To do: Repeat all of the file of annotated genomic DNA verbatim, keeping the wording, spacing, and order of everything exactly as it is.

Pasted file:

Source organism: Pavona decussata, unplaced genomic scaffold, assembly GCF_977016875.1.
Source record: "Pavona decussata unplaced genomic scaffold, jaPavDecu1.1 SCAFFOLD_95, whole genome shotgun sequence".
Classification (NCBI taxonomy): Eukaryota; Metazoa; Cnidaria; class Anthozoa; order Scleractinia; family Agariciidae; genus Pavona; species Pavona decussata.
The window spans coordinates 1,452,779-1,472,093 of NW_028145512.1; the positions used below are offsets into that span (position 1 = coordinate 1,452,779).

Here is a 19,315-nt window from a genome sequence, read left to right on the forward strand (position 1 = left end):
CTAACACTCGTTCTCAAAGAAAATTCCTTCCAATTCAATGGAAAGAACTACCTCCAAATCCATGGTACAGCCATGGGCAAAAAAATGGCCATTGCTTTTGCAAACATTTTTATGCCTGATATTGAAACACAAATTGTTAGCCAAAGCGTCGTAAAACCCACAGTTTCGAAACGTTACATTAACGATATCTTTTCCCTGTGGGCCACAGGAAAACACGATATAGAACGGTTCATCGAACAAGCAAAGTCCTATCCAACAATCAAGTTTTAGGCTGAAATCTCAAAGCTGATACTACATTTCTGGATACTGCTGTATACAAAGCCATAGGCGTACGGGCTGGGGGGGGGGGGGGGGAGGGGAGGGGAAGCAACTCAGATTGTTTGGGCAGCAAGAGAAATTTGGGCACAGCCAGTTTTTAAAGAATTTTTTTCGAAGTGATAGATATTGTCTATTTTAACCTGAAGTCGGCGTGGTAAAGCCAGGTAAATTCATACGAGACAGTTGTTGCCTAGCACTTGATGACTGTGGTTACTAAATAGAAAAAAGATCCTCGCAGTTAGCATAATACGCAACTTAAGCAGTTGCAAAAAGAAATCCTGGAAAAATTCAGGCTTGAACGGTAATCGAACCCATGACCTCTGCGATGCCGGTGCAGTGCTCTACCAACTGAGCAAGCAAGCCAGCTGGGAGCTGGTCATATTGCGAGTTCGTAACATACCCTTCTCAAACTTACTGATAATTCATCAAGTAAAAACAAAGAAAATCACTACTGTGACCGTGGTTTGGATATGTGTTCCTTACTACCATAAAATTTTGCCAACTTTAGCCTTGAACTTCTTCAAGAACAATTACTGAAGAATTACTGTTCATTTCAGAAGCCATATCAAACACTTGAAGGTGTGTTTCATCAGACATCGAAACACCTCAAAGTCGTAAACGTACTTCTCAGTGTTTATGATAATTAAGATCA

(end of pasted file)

Source organism: Pavona decussata, unplaced genomic scaffold, assembly GCF_977016875.1.
Source record: "Pavona decussata unplaced genomic scaffold, jaPavDecu1.1 SCAFFOLD_95, whole genome shotgun sequence".
Classification (NCBI taxonomy): Eukaryota; Metazoa; Cnidaria; class Anthozoa; order Scleractinia; family Agariciidae; genus Pavona; species Pavona decussata.
The window spans coordinates 1,452,779-1,472,093 of NW_028145512.1; the positions used below are offsets into that span (position 1 = coordinate 1,452,779).

Here is a 19,315-nt window from a genome sequence, read left to right on the forward strand (position 1 = left end):
CTAACACTCGTTCTCAAAGAAAATTCCTTCCAATTCAATGGAAAGAACTACCTCCAAATCCATGGTACAGCCATGGGCAAAAAAATGGCCATTGCTTTTGCAAACATTTTTATGCCTGATATTGAAACACAAATTGTTAGCCAAAGCGTCGTAAAACCCACAGTTTCGAAACGTTACATTAACGATATCTTTTCCCTGTGGGCCACAGGAAAACACGATATAGAACGGTTCATCGAACAAGCAAAGTCCTATCCAACAATCAAGTTTTAGGCTGAAATCTCAAAGCTGATACTACATTTCTGGATACTGCTGTATACAAAGCCATAGGCGTACGGGCTGGGGGGGGGGGGGGGGAGGGGAGGGGAAGCAACTCAGATTGTTTGGGCAGCAAGAGAAATTTGGGCACAGCCAGTTTTTAAAGAATTTTTTTCGAAGTGATAGATATTGTCTATTTTAACCTGAAGTCGGCGTGGTAAAGCCAGGTAAATTCATACGAGACAGTTGTTGCCTAGCACTTGATGACTGTGGTTACTAAATAGAAAAAAGATCCTCGCAGTTAGCATAATACGCAACTTAAGCAGTTGCAAAAAGAAATCCTGGAAAAATTCAGGCTTGAACGGTAATCGAACCCATGACCTCTGCGATGCCGGTGCAGTGCTCTACCAACTGAGCAAGCAAGCCAGCTGGGAGCTGGTCATATTGCGAGTTCGTAACATACCCTTCTCAAACTTACTGATAATTCATCAAGTAAAAACAAAGAAAATCACTACTGTGACCGTGGTTTGGATATGTGTTCCTTACTACCATAAAATTTTGCCAACTTTAGCCTTGAACTTCTTCAAGAACAATTACTGAAGAATTACTGTTCATTTCAGAAGCCATATCAAACACTTGAAGGTGTGTTTCATCAGACATCGAAACACCTCAAAGTCGTAAACGTACTTCTCAGTGTTTATGATAATTAAGATCA